> quite simple and are listed here in my own personal order
> of preference...
> 1. Join the 21st century and get an HTTP/1.1 compliant browser.
> They are free.
> 2. If you ever happen to get a page that your ( legacy ) Non-HTTP/1.1
> compliant browser is unable to display and you suspect it's
> because of the behavoir of an equally Non-HTTP/1.1 compliant
> inline cache then just hit CTRL-R and be sure to get a fresh
> copy of the page from the origin server. No big deal.
> 3. Turn off your local cache in your browser. That way you
> are assured that the user-agent will always send a 'no-cache'
> request and you are bound to get fresh content negotiated
> at the origin server. That way, if there is a caching penalty
> to be paid... then it is being paid locally ( by this one
> particular user ) and is not affecting everyone using the
> intermediate cache.
> 4. Tell whoever is involved in the delivery of the pages to make
> sure they are using a copy of mod_gzip that DOES send
> a 'Vary:' header and let everyone using that cache suffer the
> loss of caching benefits. There are copies of mod_gzip
> around that have the 1 line addition (patch) added and they
> should be easy to find if that's really the way you want to go.
> 5. Wait until all inline Proxies actually DO support the 'Vary:'
> header correctly and then make sure whatever upstream
> copy of mod_gzip is in use is one of the versions that
> sends the 'Vary:' header. No predictable timeline here.
> 6. Just add 'mod_headers' to the Apache configuration
> and tell it to add whatever response headers you like
> that don't seem to come from anywhere else. That's
> its entire function in life... to solve these kinds of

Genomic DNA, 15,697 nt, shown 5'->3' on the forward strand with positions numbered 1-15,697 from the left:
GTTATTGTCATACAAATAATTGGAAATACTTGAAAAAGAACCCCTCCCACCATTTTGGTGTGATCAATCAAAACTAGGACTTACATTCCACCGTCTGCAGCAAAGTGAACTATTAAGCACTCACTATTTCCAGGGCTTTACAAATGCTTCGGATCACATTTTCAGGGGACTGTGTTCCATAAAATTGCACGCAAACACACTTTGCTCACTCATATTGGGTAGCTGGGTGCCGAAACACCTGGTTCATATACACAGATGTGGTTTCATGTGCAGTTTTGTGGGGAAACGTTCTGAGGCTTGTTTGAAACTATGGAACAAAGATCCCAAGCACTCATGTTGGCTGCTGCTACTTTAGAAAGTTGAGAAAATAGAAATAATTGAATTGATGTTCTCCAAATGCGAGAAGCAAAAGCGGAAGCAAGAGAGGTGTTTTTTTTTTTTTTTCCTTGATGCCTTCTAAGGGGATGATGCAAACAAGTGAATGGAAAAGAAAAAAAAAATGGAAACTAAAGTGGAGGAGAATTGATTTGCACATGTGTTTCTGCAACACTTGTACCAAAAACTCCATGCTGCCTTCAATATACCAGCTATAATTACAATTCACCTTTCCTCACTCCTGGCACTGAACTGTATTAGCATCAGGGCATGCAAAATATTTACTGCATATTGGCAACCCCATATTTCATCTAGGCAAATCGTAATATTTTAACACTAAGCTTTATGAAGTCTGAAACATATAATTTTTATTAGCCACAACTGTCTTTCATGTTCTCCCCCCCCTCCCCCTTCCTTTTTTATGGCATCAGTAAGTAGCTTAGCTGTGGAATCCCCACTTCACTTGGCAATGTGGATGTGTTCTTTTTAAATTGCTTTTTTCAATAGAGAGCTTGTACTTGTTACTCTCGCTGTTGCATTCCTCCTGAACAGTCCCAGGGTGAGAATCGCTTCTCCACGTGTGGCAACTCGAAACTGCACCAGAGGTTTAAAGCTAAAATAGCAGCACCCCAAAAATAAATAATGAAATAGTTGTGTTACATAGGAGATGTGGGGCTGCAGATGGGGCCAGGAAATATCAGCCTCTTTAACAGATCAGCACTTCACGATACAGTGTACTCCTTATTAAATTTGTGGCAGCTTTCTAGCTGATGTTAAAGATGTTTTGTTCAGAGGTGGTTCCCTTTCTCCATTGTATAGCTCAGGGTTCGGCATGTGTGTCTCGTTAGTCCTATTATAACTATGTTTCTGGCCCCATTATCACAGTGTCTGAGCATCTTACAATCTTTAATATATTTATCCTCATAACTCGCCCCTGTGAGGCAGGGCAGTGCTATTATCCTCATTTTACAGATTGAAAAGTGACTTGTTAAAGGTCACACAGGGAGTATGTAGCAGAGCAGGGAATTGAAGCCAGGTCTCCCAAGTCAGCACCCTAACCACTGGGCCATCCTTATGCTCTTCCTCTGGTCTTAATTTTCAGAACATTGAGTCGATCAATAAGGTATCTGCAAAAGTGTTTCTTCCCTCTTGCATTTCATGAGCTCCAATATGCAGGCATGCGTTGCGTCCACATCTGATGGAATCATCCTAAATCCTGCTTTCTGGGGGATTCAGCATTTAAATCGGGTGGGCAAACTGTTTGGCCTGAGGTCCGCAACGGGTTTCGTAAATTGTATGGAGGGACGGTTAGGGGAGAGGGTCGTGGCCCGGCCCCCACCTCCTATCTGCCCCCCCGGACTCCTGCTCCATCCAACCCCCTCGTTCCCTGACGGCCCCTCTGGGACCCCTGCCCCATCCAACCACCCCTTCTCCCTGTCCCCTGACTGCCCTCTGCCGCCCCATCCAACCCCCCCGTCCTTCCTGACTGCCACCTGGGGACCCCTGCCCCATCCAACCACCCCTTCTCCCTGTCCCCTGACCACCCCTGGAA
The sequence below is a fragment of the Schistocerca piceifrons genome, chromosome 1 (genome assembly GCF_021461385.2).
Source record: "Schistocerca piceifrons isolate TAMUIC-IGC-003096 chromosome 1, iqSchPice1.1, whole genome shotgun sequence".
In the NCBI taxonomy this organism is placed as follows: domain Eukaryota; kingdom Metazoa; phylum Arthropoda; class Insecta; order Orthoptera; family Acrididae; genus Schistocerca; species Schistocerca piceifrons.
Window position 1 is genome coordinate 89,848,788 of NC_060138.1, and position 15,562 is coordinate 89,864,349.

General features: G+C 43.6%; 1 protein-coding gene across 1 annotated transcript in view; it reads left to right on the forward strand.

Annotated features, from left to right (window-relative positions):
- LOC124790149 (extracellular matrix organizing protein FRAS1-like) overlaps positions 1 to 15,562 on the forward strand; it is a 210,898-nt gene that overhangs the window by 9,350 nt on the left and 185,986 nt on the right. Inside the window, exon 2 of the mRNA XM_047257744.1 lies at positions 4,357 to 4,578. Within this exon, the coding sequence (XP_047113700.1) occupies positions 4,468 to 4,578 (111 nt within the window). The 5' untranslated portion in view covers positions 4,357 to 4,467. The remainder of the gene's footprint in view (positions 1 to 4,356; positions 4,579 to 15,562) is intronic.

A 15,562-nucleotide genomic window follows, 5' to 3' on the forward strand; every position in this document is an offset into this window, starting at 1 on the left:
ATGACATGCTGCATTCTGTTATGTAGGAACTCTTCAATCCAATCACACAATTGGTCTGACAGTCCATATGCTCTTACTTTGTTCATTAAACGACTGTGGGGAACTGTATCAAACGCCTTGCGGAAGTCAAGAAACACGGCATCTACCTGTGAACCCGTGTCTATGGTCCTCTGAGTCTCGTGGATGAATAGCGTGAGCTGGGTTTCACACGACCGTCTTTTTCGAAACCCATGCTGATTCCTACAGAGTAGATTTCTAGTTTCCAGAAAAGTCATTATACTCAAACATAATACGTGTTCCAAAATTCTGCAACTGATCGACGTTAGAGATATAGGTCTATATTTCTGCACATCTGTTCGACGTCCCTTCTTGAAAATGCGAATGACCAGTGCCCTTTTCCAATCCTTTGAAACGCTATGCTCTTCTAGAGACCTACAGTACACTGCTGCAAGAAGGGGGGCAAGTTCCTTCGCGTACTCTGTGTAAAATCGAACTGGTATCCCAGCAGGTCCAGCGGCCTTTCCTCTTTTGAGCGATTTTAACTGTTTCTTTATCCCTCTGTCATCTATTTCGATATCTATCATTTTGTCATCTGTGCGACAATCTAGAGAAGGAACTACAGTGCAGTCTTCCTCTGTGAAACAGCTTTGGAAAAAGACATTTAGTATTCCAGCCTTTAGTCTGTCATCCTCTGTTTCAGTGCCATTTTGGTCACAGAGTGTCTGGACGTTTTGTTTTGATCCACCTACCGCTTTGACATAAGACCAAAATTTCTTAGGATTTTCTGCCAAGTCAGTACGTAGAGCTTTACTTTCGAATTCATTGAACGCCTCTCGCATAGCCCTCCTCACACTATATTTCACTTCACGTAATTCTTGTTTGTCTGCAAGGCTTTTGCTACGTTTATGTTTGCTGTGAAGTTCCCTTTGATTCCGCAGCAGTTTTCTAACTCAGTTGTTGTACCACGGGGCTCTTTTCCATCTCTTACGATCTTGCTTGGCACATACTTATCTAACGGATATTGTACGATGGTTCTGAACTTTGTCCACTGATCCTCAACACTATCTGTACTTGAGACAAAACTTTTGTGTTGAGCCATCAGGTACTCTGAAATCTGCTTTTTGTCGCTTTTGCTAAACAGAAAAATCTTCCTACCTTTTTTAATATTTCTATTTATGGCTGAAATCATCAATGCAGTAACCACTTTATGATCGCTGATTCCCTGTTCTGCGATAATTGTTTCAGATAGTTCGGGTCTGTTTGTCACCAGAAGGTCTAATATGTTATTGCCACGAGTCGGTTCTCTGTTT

> things with run-time 'configuration' parameters.
> As far as anyone turning to you and asking you to
> analyze all of this as a 'bug' ( it is not ) please read on...
> Regardless of SQUID's inability to correctly process a
> 'Vary:' header... with regards to 'Content-encoding: gzip'
> discrepancies between requests the current behavior of
> SQUID is not actually wrong according to RFC 2616.
> Section 14.3 says, in no uncertain terms...
> "If no Accept-Encoding field is present in a request, the
> server MAY assume that the client will accept any
> content coding."
> There are no 'ifs/ands/or buts' associated with this
> statement in the RFC and there is most certainly no
> caveat that says 'Unless, of course, it's something so
> old that it can't support 'gzip' decompression'.
> That is exactly what SQUID is (currently) doing.
> It is 'assuming' that, even though there is an obvious discrepancy
> between one request containing 'Accept-Encoding: gzip' and
> another request does not... it is still OK to 'assume' that
> the requestor can handle the currently cached response
> with the currently applied 'Content-encoding:'
> And this is as it should be. I am not sure you are aware of it
> but there are, in fact, a number of major HTTP 1.0 legacy
> browsers out there that pre-date the requirement for an
> 'Accept-encoding:' field but they are, in fact, perfectly capable
> of decompressing any response that has 'Content-encoding: gzip'.